Inborn errors of metabolism describes a class of over 1000 inherited disorders caused by mutations in genes coding for proteins that function in metabolism. Most of the disorders are inherited as autosomal recessive, whereas autosomal dominant and X-linked disorders are also present. IEMs were initially thought to be caused by single-gene mutations, but their presentation is as a spectrum of disease phenotypes in which a clear correlation between the severity of mutation at the affected locus and the phenotype (genotype-phenotype correlation) is lacking and impacts the ability to predict disease course. For example, PKU was originally thought to be caused by mutations at the human phenylalanine hydroxylase locus (PAH) but was subsequently found to arise from different genetic defects (eg, tetrahydrobiopterin homeostasis) and to be influenced by dietary protein intake. The PAH genotype alone failed to consistently predict the extent of cognitive and metabolic phenotypes in PKU. Thus, environmental, epigenetic, and microbiome factors as well as additional genes are potential modifying etiologic factors in individual IEMs. [6]

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Epidemiology

Frequency

United States

Individual IEMs are very rare diseases, with incidence ranging 1:10,000 (PKU) to 1:250,000 or less (GAMT deficiency). [7]  The prevalence of lysosomal storage disorders (approximately 60 diseases and growing) is significant when the group is considered as a whole, varying from 1 case in every 4000 to 13,000 births across different studies and projected to increase as data emerging from newborn screening programs is reported. [8] The incidence of IEMs, collectively, is estimated to be as high as 1 in 800 live births. [1]

 International

The overall incidence and the frequency for individual diseases varies based on racial and ethnic composition of the population and on extent of screening programs. [9] Overall rates are in a range similar to that of the United States.

Race

The incidence within different racial and ethnic groups varies with predominance of certain inborn errors of metabolism (IEMs) within particular groups (eg, cystic fibrosis, 1 per 1600 people of European descent; sickle cell anemia, 1 per 600 people of African descent; Tay-Sachs, 1 per 3500 Ashkenazi Jews). In addition to Tay-Sachs disease, Gaucher disease type 1, Niemann-Pick disease type A, and mucolipidosis IV all have a higher prevelance in the Ashkenazi Jewish population, and patients of Finnish descent have been reported to have an increased frequency of infantile neuronal ceroid lipofuscinosis, Salla disease, and aspartylglucosaminuria . [8]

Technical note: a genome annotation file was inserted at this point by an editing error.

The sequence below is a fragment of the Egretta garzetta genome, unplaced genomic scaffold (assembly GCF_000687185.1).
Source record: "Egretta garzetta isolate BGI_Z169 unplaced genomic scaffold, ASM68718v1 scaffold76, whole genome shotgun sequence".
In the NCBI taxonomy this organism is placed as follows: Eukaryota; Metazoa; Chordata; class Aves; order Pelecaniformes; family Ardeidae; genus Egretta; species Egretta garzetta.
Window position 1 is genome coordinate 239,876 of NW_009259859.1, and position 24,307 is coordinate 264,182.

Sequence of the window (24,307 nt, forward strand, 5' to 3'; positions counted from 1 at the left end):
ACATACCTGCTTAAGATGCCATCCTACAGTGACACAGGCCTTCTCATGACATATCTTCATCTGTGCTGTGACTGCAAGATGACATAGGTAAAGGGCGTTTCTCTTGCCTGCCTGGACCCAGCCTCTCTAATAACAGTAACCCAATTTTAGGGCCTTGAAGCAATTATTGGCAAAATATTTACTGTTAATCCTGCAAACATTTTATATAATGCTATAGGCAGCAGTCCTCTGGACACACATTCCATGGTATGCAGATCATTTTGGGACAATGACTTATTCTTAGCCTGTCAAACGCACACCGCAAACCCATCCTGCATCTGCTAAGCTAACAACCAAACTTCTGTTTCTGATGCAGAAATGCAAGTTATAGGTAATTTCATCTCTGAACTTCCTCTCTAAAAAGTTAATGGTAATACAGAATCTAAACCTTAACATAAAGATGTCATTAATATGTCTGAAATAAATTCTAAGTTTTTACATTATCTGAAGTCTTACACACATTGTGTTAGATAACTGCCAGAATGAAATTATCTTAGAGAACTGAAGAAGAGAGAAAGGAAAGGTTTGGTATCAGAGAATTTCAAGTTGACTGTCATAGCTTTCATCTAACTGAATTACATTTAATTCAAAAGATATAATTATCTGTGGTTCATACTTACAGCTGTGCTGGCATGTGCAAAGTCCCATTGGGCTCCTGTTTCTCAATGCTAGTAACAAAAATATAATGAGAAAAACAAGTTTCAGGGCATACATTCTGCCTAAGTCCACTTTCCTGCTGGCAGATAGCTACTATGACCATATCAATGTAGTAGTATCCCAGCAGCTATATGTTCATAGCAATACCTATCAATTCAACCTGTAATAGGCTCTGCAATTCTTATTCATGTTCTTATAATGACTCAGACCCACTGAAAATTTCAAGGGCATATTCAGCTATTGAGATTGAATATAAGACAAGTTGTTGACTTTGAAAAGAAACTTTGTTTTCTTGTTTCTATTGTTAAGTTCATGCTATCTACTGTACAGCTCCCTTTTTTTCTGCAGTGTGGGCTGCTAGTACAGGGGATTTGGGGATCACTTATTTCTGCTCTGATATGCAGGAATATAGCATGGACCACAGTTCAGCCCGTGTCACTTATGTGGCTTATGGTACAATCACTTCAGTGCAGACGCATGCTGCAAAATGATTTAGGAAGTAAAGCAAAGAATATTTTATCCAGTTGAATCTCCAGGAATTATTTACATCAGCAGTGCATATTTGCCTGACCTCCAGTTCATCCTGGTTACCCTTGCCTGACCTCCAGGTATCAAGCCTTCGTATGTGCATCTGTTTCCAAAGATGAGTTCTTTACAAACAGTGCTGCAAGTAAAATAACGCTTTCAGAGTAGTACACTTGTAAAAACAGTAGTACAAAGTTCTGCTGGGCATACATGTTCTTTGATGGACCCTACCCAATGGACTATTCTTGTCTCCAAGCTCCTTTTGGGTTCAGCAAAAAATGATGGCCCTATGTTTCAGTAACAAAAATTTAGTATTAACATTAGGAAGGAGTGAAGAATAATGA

Sex

The mode of inheritance determines the male-to-female ratio of affected individuals.

Many IEMs have multiple forms that differ in their mode of inheritance.

The male-to-female ratio is 1:1 for autosomal dominant and autosomal recessive transmission. It is also 1:1 for X-linked dominant if transmission is from mother to child.

Age

Age for presentation of clinical symptoms varies for individual IEMs and variant forms within the IEM, with presentation from within hours of life to very late in adulthood. The timing of presentation depends on significant accumulation of toxic metabolites or on the deficiency of substrate.

The onset and severity may be exacerbated by environmental factors such as diet and intercurrent illness.

Disorders of protein or carbohydrate intolerance and disorders of energy production tend to present in the neonatal period or early infancy and tend to be unrelenting and rapidly progressive. Less severe variants of these diseases usually present later in infancy or childhood and tend to be episodic.

Fatty acid oxidation defects, glycogen storage, and lysosomal storage disorders tend to present in infancy or childhood. Disorders manifested by subtle neurologic or psychiatric features often go undiagnosed until adulthood.

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Prognosis

Prognosis varies based on the individual inborn error of metabolism and may differ for different forms of a particular IEM. A high index of suspicion is critical for early diagnosis and treatment of IEM. Rapid treatment may be lifesaving and often results in full recovery.

Mortality can be very high for certain IEMs, particularly those that present in neonates, but initial presentation of an IEM even in adults may result in death. Prompt treatment of acute decompensation can be lifesaving and is critical to optimizing outcome.

IEMs can affect any organ system and usually affect multiple organ systems resulting in morbidity due to acute and/or chronic organ dysfunction. Progression may be unrelenting, with rapid life-threatening deterioration over hours, episodic with intermittent decompensations and asymptomatic intervals, or insidious with slow degeneration over decades. Diet or stress (ie, from intercurrent illness, trauma, surgery, or immunization) may precipitate episodic decompensation.